as part of my online FUNDAEC course, i learnt about a hoax that was perpetrated against an American cultural studies journal in 1996. a physicist at the New York University, Alan Sokal, felt that the liberties the academic humanities and social sciences were taking with mathematics, science, scientific methodology, the history of science and reality itself were becoming postmodern parodies of postmodernism. he felt that offering advice, a critique, or a straightforward list of the mathematical and scientific mistakes that these academics were making would be dismissed out of hand; the way Sokal phrases it is: "The targets of my critique have by now become a self-perpetuating academic subculture that typically ignores (or disdains) reasoned criticism from the outside."so, feeling "troubled by an apparent decline in the standards of intellectual rigor in certain precincts of the American academic humanities", but wondering whether he could offer commentary as a "mere physicist" (" if I find myself unable to make head or tail of jouissance and différance, perhaps that just reflects my own inadequacy"), he devised a little test to measure "prevailing intellectual standards": "I decided to try a modest (though admittedly uncontrolled) experiment: Would a leading North American journal of cultural studies---whose editorial collective includes such luminaries as Fredric Jameson and Andrew Ross---publish an article liberally salted with nonsense if (a) it sounded good and (b) it flattered the editors' ideological preconceptions?"you already know the punchline: the journal, "Social Text", did publish the article in a special edition called "Science Wars". Sokal's was the only article written by a scientist, and he called it "Transgressing the Boundaries: Toward a Transformative Hermeneutics of Quantum Gravity". (yep, you can read it.) the article contained non sequiturs, neologisms, jargon, quotations from inter-disciplinary texts, assertions without argument, and, most mind-numbingly of all, long, convoluted, meaningless sentences. apparently the editors didn't realize it was a parody. here is an excerpt (i've left the footnotes in, because some of the juiciest stuff is there):At about the same time, in the social and psychological sciences Jacques Lacan pointed out the key role played by differential topology: This diagram [the Möbius strip:] can be considered the basis of a sort of essential inscription at the origin, in the knot which constitutes the subject. This goes much further than you may think at first, because you can search for the sort of surface able to receive such inscriptions. You can perhaps see that the sphere, that old symbol for totality, is unsuitable. A torus, a Klein bottle, a cross-cut surface, are able to receive such a cut. And this diversity is very important as it explains many things about the structure of mental disease. If one can symbolize the subject by this fundamental cut, in the same way one can show that a cut on a torus corresponds to the neurotic subject, and on a cross-cut surface to another sort of mental disease.57 58 As Althusser rightly commented, ``Lacan finally gives Freud's thinking the scientific concepts that it requires''.59 More recently, Lacan's topologie du sujet has been applied fruitfully to cinema criticism60 and to the psychoanalysis of AIDS.61 In mathematical terms, Lacan is here pointing out that the first homology group62 of the sphere is trivial, while those of the other surfaces are profound; and this homology is linked with the connectedness or disconnectedness of the surface after one or more cuts.63 Furthermore, as Lacan suspected, there is an intimate connection between the external structure of the physical world and its inner psychological representation qua knot theory: this hypothesis has recently been confirmed by Witten's derivation of knot invariants (in particular the Jones polynomial64) from three-dimensional Chern-Simons quantum field theory.65to read about all the different kinds of nonsense that's in there, you can sift through some of Sokal's papers on this "affair", since, of course, it became a big deal not only in academic circles (of both American and Europe) but also in the news. the American public became anxious that their tax dollars were being spent on universities and professors who were teaching their children not to believe in an external world.all of this is background, actually. i read "Fashionable Nonsense" by Sokal and Jean Bricmont (first published in French under the title "Impostures Intellectuelles") after reading "The Sokal Hoax", put together by another cultural studies' journal, "Lingua Franca". the first one looks at specific writers in the humanities who are the main offenders when it comes to writing about science without bothering to inform themselves of the basics of what they're talking about. (an example of this kind of writing: "it now seems appropriate to reconsider the notions of acceleration and deceleration (what physicists call positive and negative speeds)"). the book quotes extensively from Kristeva, Lacan, Deleuze and others---all famous, familiar names to anyone who's done more than a semester of a sociology undergraduate---and points out exact transgressions of logic and outright falsities.my compelling interest in all of this stems from a few things, i worked out. one, i feel woefully undereducated in basic math and technology. i used to feel that this didn't really matter that much, because my interests and strengths lay elsewhere. now, i feel hungry to learn about general relativity and sub-atomic particles, and to make shaun talk to me about unification theory. (or whatever it's called.) an anecdote in "Fashionable Nonsense" solidified and gave motivation to this feeling i've had: A good many times I have been present at gatherings of people who, by the standards of the traditional culture, are thought highly educated and who have with considerable gusto been expressing their incredulity at the illiteracy of scientists. Once or twice I have been provoked and have asked the company how many of them could describe the Second Law of Thermodynamics. The response was cold: it was also negative. Yet I was asking something which is about the scientific equivalent of: Have you read a work of Shakespeare's? I now believe that if I had asked an even simpler question -- such as, What do you mean by mass, or acceleration, which is the scientific equivalent of saying, Can you read? -- not more than one in ten of the highly educated would have felt that I was speaking the same language. So the great edifice of modern physics goes up, and the majority of the cleverest people in the western world have about as much insight into it as their neolithic ancestors would have had.15two, i have a moral and intellectual conundrum about the importance of scientific method and the valuing of alternative, especially indigenous or traditional, stories about the world. maybe reading these books has enforced my feeling that they are in competition, which is usually inherent in a discussion that includes a "variety of truths". maybe there is not a competition. but what my opinion comes down to is that each culture and people of the world is contributing, and will contribute, to human civilization.three, i studied for three years for an undergraduate degree in the liberal arts. i was mad when i discovered that we were expected to read Heidegger's (incomprehensible) philosophising about Being without reference to his uncompromising Nazism, even after the war when everybody and their heil hitler were revoking allegiance to the regime that---it was being discovered---had perpetrated an unthinkable genocide. and when i say "without reference" i mean that not one of our lecturers or tutors mentioned his politics at any point, even when i asked.i was confused when i bush-wacked my way through polysyllabic linguistic contortions of esoteric articulation and realized that these writers were saying they thought that divisions between high and low class (or culture) and disparities between the rich and poor needed to be broken down so that we could have a more egalitarian society.and i was desparate when i tried to cram in knowledge and insight about society, culture, politics, literature, governance, and science from those writers who were the most obtuse, the most verbose, and the most self-involved.not all of the papers that i studied and researched were like the ones Sokal parodies and quotes in his hoax article. and for the most part i learned from and admired my teachers. but in reading these two books i felt vindicated for the questions and feelings i had as a student at university when i decided that there was no benefit in my attempting to understand a passage like " Instead of a simple "either/or'' structure, deconstruction attempts to elaborate a discourse that says neither "either/or'', nor "both/and'' nor even "neither/nor'', while at the same time not totally abandoning these logics either."and that's why i liked these books.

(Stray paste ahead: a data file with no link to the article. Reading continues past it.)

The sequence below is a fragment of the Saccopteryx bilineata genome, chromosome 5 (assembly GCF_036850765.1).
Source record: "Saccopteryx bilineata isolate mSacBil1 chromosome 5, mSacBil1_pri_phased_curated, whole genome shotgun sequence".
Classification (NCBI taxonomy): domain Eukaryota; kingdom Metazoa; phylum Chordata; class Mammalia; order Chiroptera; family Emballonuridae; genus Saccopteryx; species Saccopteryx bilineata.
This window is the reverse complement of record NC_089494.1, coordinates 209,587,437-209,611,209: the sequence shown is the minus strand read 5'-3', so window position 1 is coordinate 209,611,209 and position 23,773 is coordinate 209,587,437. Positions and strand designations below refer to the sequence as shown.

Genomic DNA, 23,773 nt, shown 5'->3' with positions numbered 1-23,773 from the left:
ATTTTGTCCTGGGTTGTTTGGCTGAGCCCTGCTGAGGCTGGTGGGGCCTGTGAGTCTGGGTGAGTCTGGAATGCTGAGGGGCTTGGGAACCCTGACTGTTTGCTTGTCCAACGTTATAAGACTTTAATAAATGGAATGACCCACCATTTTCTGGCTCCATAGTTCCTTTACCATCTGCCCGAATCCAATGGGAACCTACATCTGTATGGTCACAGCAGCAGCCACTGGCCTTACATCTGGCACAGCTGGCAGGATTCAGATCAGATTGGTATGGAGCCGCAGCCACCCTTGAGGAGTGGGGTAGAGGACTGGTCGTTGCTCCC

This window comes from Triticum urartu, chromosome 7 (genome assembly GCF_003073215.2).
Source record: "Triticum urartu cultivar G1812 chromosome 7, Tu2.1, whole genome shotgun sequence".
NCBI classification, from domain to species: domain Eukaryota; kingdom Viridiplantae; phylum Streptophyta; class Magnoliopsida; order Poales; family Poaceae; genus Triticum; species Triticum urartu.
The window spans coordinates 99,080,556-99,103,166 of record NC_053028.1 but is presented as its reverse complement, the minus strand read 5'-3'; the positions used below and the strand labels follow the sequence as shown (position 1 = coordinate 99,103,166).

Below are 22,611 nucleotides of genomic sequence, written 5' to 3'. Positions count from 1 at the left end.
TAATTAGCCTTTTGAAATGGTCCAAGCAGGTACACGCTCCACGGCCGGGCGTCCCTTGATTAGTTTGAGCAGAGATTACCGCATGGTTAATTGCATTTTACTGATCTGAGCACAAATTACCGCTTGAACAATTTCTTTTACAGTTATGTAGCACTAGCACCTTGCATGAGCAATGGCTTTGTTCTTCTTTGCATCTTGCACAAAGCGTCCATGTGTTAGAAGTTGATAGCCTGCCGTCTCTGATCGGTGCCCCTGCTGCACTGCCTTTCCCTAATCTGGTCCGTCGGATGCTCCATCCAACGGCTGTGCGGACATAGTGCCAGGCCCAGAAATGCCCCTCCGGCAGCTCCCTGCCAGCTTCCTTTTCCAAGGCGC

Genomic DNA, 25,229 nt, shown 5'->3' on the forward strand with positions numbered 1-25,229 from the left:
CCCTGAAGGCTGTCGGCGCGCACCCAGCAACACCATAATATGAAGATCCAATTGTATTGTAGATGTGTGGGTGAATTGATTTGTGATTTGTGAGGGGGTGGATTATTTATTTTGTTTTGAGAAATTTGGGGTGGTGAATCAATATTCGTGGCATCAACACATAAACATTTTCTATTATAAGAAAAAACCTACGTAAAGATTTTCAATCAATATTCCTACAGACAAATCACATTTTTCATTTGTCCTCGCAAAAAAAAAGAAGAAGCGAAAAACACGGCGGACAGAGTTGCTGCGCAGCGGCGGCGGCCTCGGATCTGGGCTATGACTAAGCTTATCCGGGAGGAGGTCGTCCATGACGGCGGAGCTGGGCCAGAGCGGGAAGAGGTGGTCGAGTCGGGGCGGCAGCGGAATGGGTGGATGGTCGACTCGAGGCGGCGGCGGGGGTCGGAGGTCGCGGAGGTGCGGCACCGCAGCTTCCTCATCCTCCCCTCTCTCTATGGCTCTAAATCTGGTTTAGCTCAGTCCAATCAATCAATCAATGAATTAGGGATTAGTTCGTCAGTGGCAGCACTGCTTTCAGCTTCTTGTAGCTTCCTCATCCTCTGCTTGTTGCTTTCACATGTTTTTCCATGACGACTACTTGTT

• Onek
    2018-11-15 10:50

    "Vaya, vaya, vaya..."

  • Pejman Norouzi
    2018-11-16 09:49

    ایده‌ی مرکزی کتاب جذاب است و برای منی که در حوزه‌ی فلسفه(مدرنیسم و پست‌مدرنیسم) کلاس اولی هستم فقط در حد ایده حذاب بود . به سختی به پایان رساندمش و به نظرم شاید یکبار دیگر باید خواندش تا بتوانم نظر محکمتری بدهم اما در کل شاید یک بخشی از ایرادم هم معطوف به ترجمه باشد که خیلی روان نبود.